In 1571 Palestrina was again made choirmaster of the Cappella Giulia, and ne kept this post till his death. Meanwhile he composed with uncontrollable fertility—in all, ninety-three Masses, 486 antiphons, offertories, motets, and psalms, and a great number of madrigals. Some of these were on secular themes, but as Palestrina aged he turned even this form to religious purposes. His First Book of Spiritual Madrigals (1581) includes some of his most beautiful chants. Personal misfortunes may have colored his music. In 1576 his son Angelo died, leaving to his care two beloved grandchildren, who died a few years later. Another son died about 1579, and in 1580 the death of his wife moved the composer to think of becoming a monk. However, he married again within a year.

The astonishing abundance and quality of Palestrina’s product raised him to the leadership of Italian, if not of all European, music. His setting of the Song of Solomon to twenty-nine motets (1584), his Lamentations of Jeremiah (1588), his Stabat MaterandMagnificat (1590) confirmed his reputation and his persisting power. In 1592 his Italian competitors joined in presenting him with a Collection of Vesper Psalms honoring him as the “common father of all musicians.” On January 1, 1594, he dedicated to the Grand Duchess Christina of Tuscany a Second Book of Spiritual Madrigals, combining again religious devotion with musical mastery. A month later he died, in the sixty-ninth year of his age. His tomb bore under his name the title he had earned, Musicae Princeps, Prince of Music.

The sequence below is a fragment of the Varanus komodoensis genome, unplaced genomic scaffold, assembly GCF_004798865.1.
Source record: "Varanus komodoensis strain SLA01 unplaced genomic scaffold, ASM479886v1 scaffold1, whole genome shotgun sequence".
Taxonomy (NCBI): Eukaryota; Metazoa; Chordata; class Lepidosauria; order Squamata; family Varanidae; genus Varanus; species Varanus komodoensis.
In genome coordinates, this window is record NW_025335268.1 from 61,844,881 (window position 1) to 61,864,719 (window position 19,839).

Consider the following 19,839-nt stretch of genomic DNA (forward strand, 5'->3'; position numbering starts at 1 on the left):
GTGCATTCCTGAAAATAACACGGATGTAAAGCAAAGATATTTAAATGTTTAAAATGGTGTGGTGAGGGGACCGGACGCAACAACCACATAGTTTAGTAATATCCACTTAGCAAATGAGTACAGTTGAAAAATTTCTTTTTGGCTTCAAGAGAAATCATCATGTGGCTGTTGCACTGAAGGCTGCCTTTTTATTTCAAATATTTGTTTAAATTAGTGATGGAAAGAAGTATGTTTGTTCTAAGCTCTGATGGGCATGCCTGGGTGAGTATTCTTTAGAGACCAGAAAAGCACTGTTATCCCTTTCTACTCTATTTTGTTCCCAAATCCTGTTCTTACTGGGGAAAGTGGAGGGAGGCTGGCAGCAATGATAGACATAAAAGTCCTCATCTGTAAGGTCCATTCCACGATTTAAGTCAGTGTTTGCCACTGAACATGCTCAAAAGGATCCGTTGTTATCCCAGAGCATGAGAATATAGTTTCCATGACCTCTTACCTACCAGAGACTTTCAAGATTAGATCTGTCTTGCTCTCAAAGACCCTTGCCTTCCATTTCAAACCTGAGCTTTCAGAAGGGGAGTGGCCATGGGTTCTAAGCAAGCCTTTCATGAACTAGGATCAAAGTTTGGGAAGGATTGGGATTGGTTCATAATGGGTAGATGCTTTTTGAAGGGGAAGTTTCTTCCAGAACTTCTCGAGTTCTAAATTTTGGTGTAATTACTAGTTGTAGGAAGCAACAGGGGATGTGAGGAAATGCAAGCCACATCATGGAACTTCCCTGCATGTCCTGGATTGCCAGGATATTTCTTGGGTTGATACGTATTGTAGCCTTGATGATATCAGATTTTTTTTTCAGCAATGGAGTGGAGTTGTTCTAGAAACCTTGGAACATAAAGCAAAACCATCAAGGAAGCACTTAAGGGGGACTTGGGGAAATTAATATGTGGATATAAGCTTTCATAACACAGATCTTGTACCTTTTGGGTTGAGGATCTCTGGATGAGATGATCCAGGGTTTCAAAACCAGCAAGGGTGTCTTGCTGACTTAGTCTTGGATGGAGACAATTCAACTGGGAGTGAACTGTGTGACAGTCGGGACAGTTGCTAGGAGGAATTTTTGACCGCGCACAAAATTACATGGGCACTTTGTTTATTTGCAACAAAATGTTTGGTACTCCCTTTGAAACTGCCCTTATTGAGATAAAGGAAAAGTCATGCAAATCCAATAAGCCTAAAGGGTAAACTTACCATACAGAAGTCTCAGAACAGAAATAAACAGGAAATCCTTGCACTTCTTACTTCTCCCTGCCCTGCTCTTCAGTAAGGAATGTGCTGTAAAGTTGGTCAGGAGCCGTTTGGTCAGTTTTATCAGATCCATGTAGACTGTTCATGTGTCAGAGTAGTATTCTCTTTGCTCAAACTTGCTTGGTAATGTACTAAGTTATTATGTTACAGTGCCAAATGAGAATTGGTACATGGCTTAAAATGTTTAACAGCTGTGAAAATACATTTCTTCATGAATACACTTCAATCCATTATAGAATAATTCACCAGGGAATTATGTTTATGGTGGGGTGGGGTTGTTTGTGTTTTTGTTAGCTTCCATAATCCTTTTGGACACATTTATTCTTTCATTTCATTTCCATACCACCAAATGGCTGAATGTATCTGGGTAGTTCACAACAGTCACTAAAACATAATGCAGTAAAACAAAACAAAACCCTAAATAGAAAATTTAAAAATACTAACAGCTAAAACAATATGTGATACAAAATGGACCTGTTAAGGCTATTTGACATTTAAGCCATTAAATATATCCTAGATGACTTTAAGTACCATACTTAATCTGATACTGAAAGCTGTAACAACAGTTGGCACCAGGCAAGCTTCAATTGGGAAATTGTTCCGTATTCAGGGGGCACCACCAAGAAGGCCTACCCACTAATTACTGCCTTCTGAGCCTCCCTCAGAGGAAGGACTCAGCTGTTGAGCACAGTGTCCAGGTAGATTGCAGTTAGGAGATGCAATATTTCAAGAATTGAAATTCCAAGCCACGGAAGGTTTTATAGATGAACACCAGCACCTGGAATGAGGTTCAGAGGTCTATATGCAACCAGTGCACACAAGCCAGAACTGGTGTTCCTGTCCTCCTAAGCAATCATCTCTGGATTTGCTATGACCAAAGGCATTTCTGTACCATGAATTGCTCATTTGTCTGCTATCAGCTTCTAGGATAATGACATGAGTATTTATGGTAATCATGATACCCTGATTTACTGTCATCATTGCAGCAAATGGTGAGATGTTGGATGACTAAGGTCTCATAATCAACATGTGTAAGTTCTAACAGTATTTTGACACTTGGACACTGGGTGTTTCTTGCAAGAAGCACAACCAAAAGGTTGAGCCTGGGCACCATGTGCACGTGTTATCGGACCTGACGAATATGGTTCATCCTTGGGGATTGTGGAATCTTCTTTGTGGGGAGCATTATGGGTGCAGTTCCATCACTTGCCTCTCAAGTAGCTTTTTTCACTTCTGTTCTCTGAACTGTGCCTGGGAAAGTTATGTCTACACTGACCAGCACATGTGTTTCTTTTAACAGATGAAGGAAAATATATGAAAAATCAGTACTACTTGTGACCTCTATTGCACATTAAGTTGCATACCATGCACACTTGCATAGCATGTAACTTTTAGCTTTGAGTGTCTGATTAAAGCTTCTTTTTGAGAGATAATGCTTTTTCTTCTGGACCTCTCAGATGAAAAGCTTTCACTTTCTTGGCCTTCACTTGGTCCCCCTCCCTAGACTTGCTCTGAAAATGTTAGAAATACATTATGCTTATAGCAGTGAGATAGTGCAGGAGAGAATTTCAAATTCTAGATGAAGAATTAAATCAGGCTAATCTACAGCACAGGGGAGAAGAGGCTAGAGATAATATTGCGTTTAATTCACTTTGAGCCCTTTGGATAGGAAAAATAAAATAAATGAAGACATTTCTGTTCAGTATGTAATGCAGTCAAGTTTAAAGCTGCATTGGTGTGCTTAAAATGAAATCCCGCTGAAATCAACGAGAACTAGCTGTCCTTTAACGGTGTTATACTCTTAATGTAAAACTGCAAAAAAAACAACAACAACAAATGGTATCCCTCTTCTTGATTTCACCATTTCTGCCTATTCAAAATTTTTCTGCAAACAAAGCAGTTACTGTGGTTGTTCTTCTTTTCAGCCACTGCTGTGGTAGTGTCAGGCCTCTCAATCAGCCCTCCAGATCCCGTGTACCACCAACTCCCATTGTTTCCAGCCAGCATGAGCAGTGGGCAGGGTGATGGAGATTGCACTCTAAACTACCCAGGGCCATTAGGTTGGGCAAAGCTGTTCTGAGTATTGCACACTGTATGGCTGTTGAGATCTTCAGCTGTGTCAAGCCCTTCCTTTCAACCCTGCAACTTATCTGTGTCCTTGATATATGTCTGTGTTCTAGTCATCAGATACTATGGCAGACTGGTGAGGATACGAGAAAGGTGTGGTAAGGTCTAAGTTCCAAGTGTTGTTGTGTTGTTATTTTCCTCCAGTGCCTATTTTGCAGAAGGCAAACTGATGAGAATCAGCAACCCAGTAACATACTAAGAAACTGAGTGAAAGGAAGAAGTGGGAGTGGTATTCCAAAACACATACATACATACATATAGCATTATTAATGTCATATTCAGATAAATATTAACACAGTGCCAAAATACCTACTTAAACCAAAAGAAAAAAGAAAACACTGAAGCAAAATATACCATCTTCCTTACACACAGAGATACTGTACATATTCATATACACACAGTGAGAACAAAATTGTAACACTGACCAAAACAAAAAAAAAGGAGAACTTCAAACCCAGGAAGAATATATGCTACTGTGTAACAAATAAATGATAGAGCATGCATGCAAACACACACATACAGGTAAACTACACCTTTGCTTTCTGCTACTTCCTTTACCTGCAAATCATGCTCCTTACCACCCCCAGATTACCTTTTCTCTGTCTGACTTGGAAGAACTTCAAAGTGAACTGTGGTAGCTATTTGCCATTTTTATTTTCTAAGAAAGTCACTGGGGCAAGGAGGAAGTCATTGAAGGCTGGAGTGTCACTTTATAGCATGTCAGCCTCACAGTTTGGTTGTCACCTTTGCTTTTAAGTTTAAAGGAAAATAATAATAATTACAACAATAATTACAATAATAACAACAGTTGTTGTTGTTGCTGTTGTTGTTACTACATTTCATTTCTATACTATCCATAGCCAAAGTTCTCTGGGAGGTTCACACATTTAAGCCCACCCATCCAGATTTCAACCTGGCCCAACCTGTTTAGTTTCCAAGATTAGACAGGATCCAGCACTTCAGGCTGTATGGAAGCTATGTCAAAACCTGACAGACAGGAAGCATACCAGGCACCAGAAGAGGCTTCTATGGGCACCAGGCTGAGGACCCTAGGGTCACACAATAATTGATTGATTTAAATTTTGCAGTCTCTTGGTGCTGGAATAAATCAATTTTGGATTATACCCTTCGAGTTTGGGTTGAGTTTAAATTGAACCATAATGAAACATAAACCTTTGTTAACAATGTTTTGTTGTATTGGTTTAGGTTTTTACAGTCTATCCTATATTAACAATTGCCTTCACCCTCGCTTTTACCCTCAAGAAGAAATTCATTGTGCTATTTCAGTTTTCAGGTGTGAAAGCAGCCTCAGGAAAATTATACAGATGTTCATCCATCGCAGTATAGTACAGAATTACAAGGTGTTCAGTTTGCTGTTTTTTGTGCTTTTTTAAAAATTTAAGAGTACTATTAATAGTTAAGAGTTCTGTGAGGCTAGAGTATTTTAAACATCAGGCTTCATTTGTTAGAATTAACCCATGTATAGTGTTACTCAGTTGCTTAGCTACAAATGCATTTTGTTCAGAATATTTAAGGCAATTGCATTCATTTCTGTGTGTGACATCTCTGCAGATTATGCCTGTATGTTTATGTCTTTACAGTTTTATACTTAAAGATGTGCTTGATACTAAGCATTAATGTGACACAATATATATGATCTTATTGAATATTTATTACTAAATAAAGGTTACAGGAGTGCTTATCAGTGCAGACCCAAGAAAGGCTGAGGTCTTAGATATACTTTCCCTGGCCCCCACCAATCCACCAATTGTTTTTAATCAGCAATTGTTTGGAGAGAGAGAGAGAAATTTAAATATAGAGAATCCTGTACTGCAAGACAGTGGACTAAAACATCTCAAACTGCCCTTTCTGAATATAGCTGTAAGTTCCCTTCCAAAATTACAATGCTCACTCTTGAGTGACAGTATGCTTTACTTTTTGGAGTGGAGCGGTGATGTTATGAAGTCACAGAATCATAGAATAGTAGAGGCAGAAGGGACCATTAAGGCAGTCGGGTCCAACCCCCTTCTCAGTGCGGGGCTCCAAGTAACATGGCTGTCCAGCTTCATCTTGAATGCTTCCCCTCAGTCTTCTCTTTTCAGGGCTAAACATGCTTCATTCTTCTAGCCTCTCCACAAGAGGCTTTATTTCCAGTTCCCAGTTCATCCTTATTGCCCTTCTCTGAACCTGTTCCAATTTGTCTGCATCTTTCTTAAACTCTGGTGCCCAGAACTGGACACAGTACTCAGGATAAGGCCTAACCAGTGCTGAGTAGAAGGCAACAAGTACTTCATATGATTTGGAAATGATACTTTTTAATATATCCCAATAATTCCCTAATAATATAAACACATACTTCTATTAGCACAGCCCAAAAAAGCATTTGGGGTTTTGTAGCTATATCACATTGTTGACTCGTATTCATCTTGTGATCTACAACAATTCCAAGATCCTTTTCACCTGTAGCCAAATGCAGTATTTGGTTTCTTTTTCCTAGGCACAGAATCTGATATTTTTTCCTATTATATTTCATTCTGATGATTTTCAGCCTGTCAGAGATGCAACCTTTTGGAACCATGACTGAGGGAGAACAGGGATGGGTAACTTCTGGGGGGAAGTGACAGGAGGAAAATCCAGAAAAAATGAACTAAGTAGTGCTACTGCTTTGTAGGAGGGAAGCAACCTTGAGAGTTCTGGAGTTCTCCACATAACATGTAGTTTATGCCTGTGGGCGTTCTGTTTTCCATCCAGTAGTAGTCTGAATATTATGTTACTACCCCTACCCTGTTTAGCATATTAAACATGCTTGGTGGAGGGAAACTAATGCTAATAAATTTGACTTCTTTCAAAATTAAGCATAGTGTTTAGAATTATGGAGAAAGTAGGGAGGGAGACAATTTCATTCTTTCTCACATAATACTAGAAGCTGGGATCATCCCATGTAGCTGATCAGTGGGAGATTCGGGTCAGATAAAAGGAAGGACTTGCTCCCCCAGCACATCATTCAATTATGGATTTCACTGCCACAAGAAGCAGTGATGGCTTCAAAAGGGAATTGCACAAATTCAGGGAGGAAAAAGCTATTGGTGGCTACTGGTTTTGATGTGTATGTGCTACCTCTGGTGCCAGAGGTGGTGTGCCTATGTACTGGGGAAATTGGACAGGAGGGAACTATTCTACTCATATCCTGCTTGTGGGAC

We must not expect to appreciate Palestrina today unless, ourselves in a religious mood, we hear his music in its proper setting as part of some solemn ritual; and even there its technical aspects may leave us more marveling than moved. In a literal sense the proper setting can never return, for it was music of the Catholic Reformation, the somber tone of a stern reaction against the sensuous joyousness of the pagan Renaissance. It was Michelangelo surviving Raphael, Paul IV replacing Leo X, Loyola displacing Bembo, Calvin succeeding Luther. Our current preferences are a transient and fallible norm; and an individual’s taste—especially if he be lacking in technical competence, in mysticism, and a sense of sin—is a narrow base on which to rest a standard of judgment in music or theology. But we can all agree that Palestrina carried to its completion the religious polyphony of his day. Like most high artists, he stood at the crest of a line of development in feeling and technique; he received a tradition and completed it; he accepted discipline, and through it gave structure to his music, an architectonic stability against the winds of change. Who knows but some not very distant age, tiring of orchestral sonorities and operatic romances, may find again in such music as Palestrina’s a depth of feeling, a profound and placid flow of harmony, better fitted to express the soul of man cleansed of pride in reason and power, and standing again humble and fearful before the engulfing infinite.